Yes, I will do it again but I won’t repeat the mistakes I made this year. I liked my theme but it also caused me problems as each of my posts required me to devote between 1-4 hours to research and writing up. As I was concerned about some unforeseen event occurring that would prevent me completing the challenge I put a lot of pressure on myself to get ahead of the challenge calendar. When I completed all the posts about ten days ahead of time there was an enormous sense of relief.
My topic was rather dull and dry and not of great appeal to a general audience. Next time I will probably choose one of my other blogs and a topic that will allow my voice and personalty to come through in the posts. I’ll also choose a topic that will allow me to share some of the thousands of photos I have taken on my travels. As I was not aiming for immediate gratification this wasn’t a huge problem. I was wanting to get my stories out into the blogisphere where they can act as Cousin Bait for folk who in the future may be searching for their Curry ancestors in Australia. The challenge gave me the impetus to write some of those stories.
I chose my CurryAus blog for the challenge as it is the least known of my blogs and I thought it would benefit from some extra exposure. Although it did not have a huge number of visitors I was quite pleased that the challenge brought me new genealogy contacts in Australia and further afield. I had a few visitors who were disappointed to find that it wasn’t a food blog about Curry cooking downunder.
As my interest is genealogy and family history I enjoyed finding new geneablogs to follow. This would be made easier if the organisers could create a category for genealogy/family history blogs. As it is hard to identify a blog’s content from its title it took me until nearly the end of the challenge to find some of these blogs (and I’m sure I missed others).
I loved reading the posts from other bloggers on all manner of topics but found that I just didn’t have time to comment on as many blogs as I would have wished. It was also interesting to find that one of my genealogy contacts was also a passionate blogger, it took the challenge to let me know about her blogging activity.
As a result of the challenge, I have made some new contacts, learnt lots from the posts of Genimates , given my Surname Study some exposure, had many trips down memory lane, encouraged a fellow blogger to research her family history and seen some awful and some awesome blogging.
Roll on April 2017…. I’ll be prepared next time.
It’s just over a year since I launched this blog in December 2014 so I have missed my blogiversary !
Not being a very organised person I dip in and out of my CurryAus study at irregular intervals. As a novice I don’t know if I am going about things in a smart way but as I like to learn by trial and error I’m content.
I have found that Evernote is helping with my organisation. When I find a Curry mention somewhere (eg from a Google alert) that I don’t have time to deal with immediately I save it as a note in my CurryAus Evernote Notebook. When I have time I return to the notebook and process snippet by trying to find further evidence for the facts they reveal then I add the details to my CurryAus database in Family Historian. I then add a “posted” tag to the Evernote note to indicate that I have processed the information.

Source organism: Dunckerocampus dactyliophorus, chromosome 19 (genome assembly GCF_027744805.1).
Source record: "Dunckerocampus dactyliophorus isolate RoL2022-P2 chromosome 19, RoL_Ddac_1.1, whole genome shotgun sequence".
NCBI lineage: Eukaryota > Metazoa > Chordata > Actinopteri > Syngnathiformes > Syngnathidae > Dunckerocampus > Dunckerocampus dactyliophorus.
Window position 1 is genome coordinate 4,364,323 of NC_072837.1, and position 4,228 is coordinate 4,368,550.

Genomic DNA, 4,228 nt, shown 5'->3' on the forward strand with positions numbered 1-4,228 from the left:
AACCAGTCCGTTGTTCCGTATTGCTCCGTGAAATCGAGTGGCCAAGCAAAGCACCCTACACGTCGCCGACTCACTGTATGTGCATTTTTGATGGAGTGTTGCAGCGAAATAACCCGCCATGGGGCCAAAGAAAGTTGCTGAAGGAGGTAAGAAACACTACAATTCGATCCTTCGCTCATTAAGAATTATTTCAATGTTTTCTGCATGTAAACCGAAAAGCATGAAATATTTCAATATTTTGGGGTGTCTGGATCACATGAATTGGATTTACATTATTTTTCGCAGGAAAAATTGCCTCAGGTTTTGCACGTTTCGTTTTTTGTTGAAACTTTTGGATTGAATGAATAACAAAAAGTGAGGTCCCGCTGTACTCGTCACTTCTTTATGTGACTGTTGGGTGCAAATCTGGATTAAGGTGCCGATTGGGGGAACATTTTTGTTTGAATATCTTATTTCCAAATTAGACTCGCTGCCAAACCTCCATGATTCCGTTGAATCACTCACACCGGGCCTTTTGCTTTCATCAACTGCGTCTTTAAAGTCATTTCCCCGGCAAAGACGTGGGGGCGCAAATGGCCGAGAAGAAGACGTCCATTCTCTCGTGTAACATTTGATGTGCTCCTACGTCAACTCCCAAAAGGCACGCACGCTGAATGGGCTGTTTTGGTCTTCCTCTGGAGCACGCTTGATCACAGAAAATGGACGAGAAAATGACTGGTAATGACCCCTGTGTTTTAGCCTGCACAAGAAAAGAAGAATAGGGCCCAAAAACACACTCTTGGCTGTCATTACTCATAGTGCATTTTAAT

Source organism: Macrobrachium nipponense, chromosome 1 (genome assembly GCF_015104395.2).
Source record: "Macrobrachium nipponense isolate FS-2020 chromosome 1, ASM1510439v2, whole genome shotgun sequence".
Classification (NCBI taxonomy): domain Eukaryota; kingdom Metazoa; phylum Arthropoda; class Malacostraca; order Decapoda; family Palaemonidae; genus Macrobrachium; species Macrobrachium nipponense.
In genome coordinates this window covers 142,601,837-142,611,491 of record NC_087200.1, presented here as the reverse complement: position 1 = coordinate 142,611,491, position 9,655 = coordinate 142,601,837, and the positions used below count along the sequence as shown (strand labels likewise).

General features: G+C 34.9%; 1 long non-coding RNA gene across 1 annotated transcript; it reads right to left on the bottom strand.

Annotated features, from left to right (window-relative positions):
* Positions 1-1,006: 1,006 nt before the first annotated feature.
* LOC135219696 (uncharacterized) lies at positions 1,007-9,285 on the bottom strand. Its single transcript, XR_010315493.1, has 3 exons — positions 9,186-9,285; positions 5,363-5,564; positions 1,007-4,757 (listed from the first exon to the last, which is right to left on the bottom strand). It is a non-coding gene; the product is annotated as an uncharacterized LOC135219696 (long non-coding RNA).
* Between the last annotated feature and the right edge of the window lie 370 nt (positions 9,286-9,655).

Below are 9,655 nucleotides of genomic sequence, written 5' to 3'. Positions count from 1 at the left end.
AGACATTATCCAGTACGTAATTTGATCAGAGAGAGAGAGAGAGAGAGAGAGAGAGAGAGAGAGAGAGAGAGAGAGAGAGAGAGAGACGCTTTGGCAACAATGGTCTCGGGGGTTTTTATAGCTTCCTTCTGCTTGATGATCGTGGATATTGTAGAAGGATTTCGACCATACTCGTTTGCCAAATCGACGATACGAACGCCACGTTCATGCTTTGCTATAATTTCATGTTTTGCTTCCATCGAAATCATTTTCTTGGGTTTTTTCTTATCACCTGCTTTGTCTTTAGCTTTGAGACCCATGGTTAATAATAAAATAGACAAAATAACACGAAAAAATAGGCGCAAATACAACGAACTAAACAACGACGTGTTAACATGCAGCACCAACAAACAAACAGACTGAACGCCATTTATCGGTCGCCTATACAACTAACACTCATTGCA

I also use Evernote to keep track of progress in recording details from small databases I come across like country cemetery lists and genealogy society indexes. I have note titled Resources Progress in which I list the Name and URL of resources I want to check. Here I record the date and where I am up to in checking each resource for Curry as I add it to my CurryAus database in Family Historian. When I finish checking a resource I mark it with Done in bright green text. This helps to keep me on track and remember what I have already checked.
As I hear from Currys (no-one as contacted me yet) I will also use Evernote to set up notes with their details in the CurryAus notebook. I am sure that as time progresses I will find even more ways that Evernote can keep me organised.
Have you any Evernote tips for me?
I am easily distracted.
Although I have a document in Evernote that is supposed to keep me on track with my CurryAus research and to force me to research in a methodical manner I regularly meander. As I want to support the Trove Tuesday blogging theme I opened Trove in my browser this morning to find a topic for one of my blogs for this week.
As I had been working on my CurryAus project yesterday and trying to track down deaths for Currys in my database my mind was in Killing Off mode. I popped a simple search ie Curry Obituary into Trove and was rewarded with 4,258 hits. Some results were familiar to me from my family research but there were many new ones for unrelated people. Navigating to the end of that list I found irrelevant stuff and as I scrolled through the results there were many references to Currie that I didn’t want. However when I did an advanced search to eliminate Currie ie curry obituary NOT (Currie) I was rewarded with only 39 hits as Trove appeared to ignore the term Curry as well as Currie (I need to contact Trove).
Curry Obituary Search
I therefore returned to the results of my simple search Curry Obituary, the relevant results from that search will keep me amused for hours as I try to sort out the various Curry families. These obits are so useful for constructing family groups. Here are some of the new gems I discovered: